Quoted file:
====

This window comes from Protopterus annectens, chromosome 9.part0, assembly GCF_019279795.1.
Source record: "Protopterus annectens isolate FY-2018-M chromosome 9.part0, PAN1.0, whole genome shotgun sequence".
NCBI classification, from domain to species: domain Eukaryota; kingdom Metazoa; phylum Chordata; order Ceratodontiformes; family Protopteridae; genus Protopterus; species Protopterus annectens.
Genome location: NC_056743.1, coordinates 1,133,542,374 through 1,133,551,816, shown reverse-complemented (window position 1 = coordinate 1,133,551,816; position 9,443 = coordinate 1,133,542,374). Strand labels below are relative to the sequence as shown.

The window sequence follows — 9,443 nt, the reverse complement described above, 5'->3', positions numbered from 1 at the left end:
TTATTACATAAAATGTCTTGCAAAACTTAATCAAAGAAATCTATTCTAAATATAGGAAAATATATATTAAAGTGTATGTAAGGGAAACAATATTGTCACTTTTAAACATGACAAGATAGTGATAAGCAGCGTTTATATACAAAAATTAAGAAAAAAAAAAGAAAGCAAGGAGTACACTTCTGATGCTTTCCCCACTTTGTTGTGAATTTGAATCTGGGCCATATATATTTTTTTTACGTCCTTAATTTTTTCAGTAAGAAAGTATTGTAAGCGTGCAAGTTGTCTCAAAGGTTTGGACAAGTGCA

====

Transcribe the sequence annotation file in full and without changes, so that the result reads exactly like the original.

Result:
This window comes from Protopterus annectens, chromosome 9.part0, assembly GCF_019279795.1.
Source record: "Protopterus annectens isolate FY-2018-M chromosome 9.part0, PAN1.0, whole genome shotgun sequence".
NCBI classification, from domain to species: domain Eukaryota; kingdom Metazoa; phylum Chordata; order Ceratodontiformes; family Protopteridae; genus Protopterus; species Protopterus annectens.
Genome location: NC_056743.1, coordinates 1,133,542,374 through 1,133,551,816, shown reverse-complemented (window position 1 = coordinate 1,133,551,816; position 9,443 = coordinate 1,133,542,374). Strand labels below are relative to the sequence as shown.

The window sequence follows — 9,443 nt, the reverse complement described above, 5'->3', positions numbered from 1 at the left end:
TTATTACATAAAATGTCTTGCAAAACTTAATCAAAGAAATCTATTCTAAATATAGGAAAATATATATTAAAGTGTATGTAAGGGAAACAATATTGTCACTTTTAAACATGACAAGATAGTGATAAGCAGCGTTTATATACAAAAATTAAGAAAAAAAAAAGAAAGCAAGGAGTACACTTCTGATGCTTTCCCCACTTTGTTGTGAATTTGAATCTGGGCCATATATATTTTTTTTACGTCCTTAATTTTTTCAGTAAGAAAGTATTGTAAGCGTGCAAGTTGTCTCAAAGGTTTGGACAAGTGCA